[Haskell-cafe] Design for 2010.2.x series Haskell Platform site
nominolo at googlemail.com
Sat Jul 17 10:21:20 EDT 2010
Webdesign for an open source project is pretty much doomed from the
beginning. Design requires a few opinionated people rather than
democracy. This is design is a result of a haskell-cafe thread which
naturally involved a lot of bikeshedding. It has its flaws, but it's
certainly better than the old design and I know of no programming
language website that has a particular great design, either.
Sure, there's always room for improvement. Usability tests would be
nice, but they're also time consuming. Fighting CSS to do what you
want it to and make it work on at least all modern browsers is
annoying and a huge time sink as well. I put the search field on the
right (it's not very useful anyway), but otherwise I disagree with
your requested changes. I would be willing to consider a different
background image if you send me one (I may play around with a few
The logo on the left is inspired by http://www.alistapart.com. It
works quite well on pages that are not the home page. The main
feature of the design is that it scales quite nicely to different
screen sizes (on recent enough browsers) -- try resizing your window.
Also note that the exact contents can be edited (and probably shoud
On 17 July 2010 13:31, Christopher Done <chrisdone at googlemail.com> wrote:
> On 17 July 2010 13:37, Andrew Coppin <andrewcoppin at btinternet.com> wrote:
>> Thomas Schilling wrote:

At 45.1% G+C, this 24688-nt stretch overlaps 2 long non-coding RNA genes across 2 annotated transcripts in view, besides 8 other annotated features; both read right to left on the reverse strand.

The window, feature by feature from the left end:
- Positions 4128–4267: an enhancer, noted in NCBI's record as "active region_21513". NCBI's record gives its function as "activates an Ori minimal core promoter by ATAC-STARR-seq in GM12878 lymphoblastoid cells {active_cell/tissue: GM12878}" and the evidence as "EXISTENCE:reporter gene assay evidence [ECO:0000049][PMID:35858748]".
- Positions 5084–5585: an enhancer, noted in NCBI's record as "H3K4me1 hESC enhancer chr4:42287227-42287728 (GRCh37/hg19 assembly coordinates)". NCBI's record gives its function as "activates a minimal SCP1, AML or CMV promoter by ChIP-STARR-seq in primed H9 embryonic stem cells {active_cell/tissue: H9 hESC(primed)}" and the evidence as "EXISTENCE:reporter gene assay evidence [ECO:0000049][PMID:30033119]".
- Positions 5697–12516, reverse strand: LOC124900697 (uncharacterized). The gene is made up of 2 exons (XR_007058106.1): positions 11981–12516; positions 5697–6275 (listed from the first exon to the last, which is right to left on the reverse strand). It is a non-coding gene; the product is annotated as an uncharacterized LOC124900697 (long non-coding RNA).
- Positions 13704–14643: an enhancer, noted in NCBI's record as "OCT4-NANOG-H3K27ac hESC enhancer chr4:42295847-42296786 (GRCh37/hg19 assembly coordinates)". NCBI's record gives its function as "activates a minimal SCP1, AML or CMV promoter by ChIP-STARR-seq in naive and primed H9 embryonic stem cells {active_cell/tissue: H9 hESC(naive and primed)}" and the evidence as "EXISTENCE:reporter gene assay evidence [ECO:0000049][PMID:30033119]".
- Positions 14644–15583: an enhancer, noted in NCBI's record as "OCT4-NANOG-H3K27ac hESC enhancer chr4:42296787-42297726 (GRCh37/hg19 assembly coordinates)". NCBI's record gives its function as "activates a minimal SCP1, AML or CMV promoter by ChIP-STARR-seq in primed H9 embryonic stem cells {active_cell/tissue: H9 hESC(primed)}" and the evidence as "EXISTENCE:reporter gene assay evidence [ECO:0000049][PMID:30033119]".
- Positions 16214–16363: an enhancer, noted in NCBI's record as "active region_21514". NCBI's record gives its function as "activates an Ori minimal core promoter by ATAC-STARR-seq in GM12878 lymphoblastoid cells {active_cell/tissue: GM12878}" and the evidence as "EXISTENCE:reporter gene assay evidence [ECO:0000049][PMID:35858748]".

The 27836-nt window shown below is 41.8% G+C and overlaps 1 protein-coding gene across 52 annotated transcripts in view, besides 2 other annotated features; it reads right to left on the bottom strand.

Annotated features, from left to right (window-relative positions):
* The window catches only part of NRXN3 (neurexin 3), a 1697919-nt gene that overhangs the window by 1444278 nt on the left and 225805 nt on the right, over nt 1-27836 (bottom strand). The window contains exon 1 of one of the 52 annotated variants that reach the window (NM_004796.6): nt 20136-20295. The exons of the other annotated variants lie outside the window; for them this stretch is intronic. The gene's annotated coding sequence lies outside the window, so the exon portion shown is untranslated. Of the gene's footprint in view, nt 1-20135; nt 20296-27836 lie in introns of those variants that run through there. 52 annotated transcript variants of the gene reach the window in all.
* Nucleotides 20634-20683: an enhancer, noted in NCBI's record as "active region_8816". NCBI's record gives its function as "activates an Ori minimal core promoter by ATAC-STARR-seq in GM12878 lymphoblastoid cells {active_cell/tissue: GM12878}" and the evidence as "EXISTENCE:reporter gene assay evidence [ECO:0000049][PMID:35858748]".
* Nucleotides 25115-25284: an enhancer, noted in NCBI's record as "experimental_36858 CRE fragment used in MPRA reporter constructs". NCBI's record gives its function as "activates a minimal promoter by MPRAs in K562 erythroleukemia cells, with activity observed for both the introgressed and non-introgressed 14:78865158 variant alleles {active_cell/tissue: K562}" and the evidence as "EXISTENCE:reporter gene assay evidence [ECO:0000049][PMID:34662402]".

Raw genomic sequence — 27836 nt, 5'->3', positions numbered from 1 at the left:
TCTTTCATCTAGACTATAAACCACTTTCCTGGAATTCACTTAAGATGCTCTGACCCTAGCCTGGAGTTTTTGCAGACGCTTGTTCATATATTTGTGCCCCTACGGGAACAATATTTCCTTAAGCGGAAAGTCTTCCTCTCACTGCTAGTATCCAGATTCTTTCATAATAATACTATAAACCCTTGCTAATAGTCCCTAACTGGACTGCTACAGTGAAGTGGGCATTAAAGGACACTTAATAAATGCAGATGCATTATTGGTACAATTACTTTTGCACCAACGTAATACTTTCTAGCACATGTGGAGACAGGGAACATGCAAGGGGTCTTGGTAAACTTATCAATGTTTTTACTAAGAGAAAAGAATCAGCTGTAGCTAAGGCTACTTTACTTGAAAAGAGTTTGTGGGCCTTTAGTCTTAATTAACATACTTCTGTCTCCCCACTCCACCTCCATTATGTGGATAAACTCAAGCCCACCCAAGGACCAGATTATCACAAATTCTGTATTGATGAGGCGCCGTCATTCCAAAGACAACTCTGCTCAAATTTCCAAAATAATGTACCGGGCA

>>> Haters gonna hate.
>> Well, I don't *hate* it. It just looks a little muddy, that's all. I tend to
>> go for bright primary colours. But, as you say, each to their own...
>> The actual layout isn't bad. A bit tall-and-thin, but otherwise OK.
>>> The new wiki will have a user preference to switch back to the default
>>> monobook style. You can always do that if you want. It doesn't work
>>> fully, yet, but that's on my ToDo list.
>> Heh, well, maybe if we make half a dozen styles, there will be at least one
>> that everyone is happy with. ;-)
> Hi Andy, thanks for the kind words. Whether we like the default theme
> or not right now, I still think it's important that the first thing a
> newbie sees makes a good impression. The fact that you can change the
> default theme to something else is irrelevant. Personally I agree it's
> a bit Ubuntu without the modernness, it's more Age of Empires/CIV,
> we-do-archeology-with-our-italics-serif-font (I find it a chore to
> read, can't imagine what people who aren't native to the Latin
> character would think), and the Haskell logo is oddly placed so that
> it looks more like an advertisement, search should always be on the
> right hand side, navigation should really be on the left, putting on
> the right is iffy. I do like the orange links. But also if we liked
> it, regardless, we should do user testing (checkout Don't Make Me
> Think, Rocket Surgery Made Easy).
> Sadly nobody has the time nor inclination to do proper web development
> and actually test designs and get feedback, so I suppose we're working
> with the time we've got. At least with theme support, we can write a
> load of themes, and then perhaps do a vote on what people think makes
> the best impression as a default. That seems most efficient and fair.
> I'll certainly make a couple.
> Hats off to Thomas for implementing a more friendly theme.
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If it looks like a duck, and quacks like a duck, we have at least to
consider the possibility that we have a small aquatic bird of the
family Anatidae on our hands.
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